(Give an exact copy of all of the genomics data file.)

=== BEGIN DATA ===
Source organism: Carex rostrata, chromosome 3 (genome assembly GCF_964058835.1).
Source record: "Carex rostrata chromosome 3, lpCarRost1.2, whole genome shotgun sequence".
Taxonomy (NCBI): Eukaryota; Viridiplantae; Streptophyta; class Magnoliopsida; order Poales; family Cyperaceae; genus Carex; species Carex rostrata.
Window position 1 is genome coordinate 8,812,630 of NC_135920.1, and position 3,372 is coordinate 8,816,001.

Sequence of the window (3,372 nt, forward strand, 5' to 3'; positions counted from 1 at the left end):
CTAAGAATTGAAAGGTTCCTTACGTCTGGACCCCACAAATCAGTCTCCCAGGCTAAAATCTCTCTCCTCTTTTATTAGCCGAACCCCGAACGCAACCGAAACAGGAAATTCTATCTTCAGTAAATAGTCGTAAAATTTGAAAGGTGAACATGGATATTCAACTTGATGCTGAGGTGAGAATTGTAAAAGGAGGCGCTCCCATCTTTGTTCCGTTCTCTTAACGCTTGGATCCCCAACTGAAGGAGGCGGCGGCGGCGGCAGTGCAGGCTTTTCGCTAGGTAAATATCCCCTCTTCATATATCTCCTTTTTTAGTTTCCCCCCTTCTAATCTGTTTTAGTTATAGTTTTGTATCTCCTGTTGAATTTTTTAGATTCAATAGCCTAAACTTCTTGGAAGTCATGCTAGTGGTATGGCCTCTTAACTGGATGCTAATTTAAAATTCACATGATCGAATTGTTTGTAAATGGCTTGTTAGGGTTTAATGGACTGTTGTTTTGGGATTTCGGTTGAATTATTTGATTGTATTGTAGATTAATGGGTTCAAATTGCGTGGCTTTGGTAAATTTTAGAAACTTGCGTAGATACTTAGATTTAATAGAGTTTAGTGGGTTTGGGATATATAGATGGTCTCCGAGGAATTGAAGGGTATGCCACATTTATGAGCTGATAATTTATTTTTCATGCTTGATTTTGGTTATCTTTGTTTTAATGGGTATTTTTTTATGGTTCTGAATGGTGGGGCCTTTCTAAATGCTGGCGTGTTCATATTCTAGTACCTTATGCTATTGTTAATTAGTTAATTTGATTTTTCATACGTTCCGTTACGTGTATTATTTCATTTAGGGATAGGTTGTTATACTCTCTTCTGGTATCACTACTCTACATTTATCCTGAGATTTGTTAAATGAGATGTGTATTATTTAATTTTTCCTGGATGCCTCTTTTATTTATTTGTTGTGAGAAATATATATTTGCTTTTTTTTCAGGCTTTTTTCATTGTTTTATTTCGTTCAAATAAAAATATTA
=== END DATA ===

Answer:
Source organism: Carex rostrata, chromosome 3 (genome assembly GCF_964058835.1).
Source record: "Carex rostrata chromosome 3, lpCarRost1.2, whole genome shotgun sequence".
Taxonomy (NCBI): Eukaryota; Viridiplantae; Streptophyta; class Magnoliopsida; order Poales; family Cyperaceae; genus Carex; species Carex rostrata.
Window position 1 is genome coordinate 8,812,630 of NC_135920.1, and position 3,372 is coordinate 8,816,001.

Sequence of the window (3,372 nt, forward strand, 5' to 3'; positions counted from 1 at the left end):
CTAAGAATTGAAAGGTTCCTTACGTCTGGACCCCACAAATCAGTCTCCCAGGCTAAAATCTCTCTCCTCTTTTATTAGCCGAACCCCGAACGCAACCGAAACAGGAAATTCTATCTTCAGTAAATAGTCGTAAAATTTGAAAGGTGAACATGGATATTCAACTTGATGCTGAGGTGAGAATTGTAAAAGGAGGCGCTCCCATCTTTGTTCCGTTCTCTTAACGCTTGGATCCCCAACTGAAGGAGGCGGCGGCGGCGGCAGTGCAGGCTTTTCGCTAGGTAAATATCCCCTCTTCATATATCTCCTTTTTTAGTTTCCCCCCTTCTAATCTGTTTTAGTTATAGTTTTGTATCTCCTGTTGAATTTTTTAGATTCAATAGCCTAAACTTCTTGGAAGTCATGCTAGTGGTATGGCCTCTTAACTGGATGCTAATTTAAAATTCACATGATCGAATTGTTTGTAAATGGCTTGTTAGGGTTTAATGGACTGTTGTTTTGGGATTTCGGTTGAATTATTTGATTGTATTGTAGATTAATGGGTTCAAATTGCGTGGCTTTGGTAAATTTTAGAAACTTGCGTAGATACTTAGATTTAATAGAGTTTAGTGGGTTTGGGATATATAGATGGTCTCCGAGGAATTGAAGGGTATGCCACATTTATGAGCTGATAATTTATTTTTCATGCTTGATTTTGGTTATCTTTGTTTTAATGGGTATTTTTTTATGGTTCTGAATGGTGGGGCCTTTCTAAATGCTGGCGTGTTCATATTCTAGTACCTTATGCTATTGTTAATTAGTTAATTTGATTTTTCATACGTTCCGTTACGTGTATTATTTCATTTAGGGATAGGTTGTTATACTCTCTTCTGGTATCACTACTCTACATTTATCCTGAGATTTGTTAAATGAGATGTGTATTATTTAATTTTTCCTGGATGCCTCTTTTATTTATTTGTTGTGAGAAATATATATTTGCTTTTTTTTCAGGCTTTTTTCATTGTTTTATTTCGTTCAAATAAAAATATTA